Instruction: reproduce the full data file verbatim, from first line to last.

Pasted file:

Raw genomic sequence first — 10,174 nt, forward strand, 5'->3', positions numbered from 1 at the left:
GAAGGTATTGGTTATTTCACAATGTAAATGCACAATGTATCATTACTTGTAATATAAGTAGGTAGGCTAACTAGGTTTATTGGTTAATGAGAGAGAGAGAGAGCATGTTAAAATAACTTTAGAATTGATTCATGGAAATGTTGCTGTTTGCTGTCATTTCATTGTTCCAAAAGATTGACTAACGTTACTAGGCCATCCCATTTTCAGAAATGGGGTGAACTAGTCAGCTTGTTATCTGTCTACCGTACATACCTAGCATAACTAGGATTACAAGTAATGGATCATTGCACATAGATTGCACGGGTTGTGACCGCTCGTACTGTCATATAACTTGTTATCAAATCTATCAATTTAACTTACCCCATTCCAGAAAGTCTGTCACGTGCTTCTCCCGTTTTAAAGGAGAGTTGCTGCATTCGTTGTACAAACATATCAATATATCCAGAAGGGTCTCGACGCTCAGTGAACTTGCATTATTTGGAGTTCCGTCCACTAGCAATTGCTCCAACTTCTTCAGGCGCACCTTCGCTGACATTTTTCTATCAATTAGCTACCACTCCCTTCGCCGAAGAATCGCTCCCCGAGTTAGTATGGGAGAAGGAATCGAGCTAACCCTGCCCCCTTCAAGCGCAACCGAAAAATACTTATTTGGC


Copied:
Raw genomic sequence first — 10,174 nt, forward strand, 5'->3', positions numbered from 1 at the left:
GAAGGTATTGGTTATTTCACAATGTAAATGCACAATGTATCATTACTTGTAATATAAGTAGGTAGGCTAACTAGGTTTATTGGTTAATGAGAGAGAGAGAGAGCATGTTAAAATAACTTTAGAATTGATTCATGGAAATGTTGCTGTTTGCTGTCATTTCATTGTTCCAAAAGATTGACTAACGTTACTAGGCCATCCCATTTTCAGAAATGGGGTGAACTAGTCAGCTTGTTATCTGTCTACCGTACATACCTAGCATAACTAGGATTACAAGTAATGGATCATTGCACATAGATTGCACGGGTTGTGACCGCTCGTACTGTCATATAACTTGTTATCAAATCTATCAATTTAACTTACCCCATTCCAGAAAGTCTGTCACGTGCTTCTCCCGTTTTAAAGGAGAGTTGCTGCATTCGTTGTACAAACATATCAATATATCCAGAAGGGTCTCGACGCTCAGTGAACTTGCATTATTTGGAGTTCCGTCCACTAGCAATTGCTCCAACTTCTTCAGGCGCACCTTCGCTGACATTTTTCTATCAATTAGCTACCACTCCCTTCGCCGAAGAATCGCTCCCCGAGTTAGTATGGGAGAAGGAATCGAGCTAACCCTGCCCCCTTCAAGCGCAACCGAAAAATACTTATTTGGC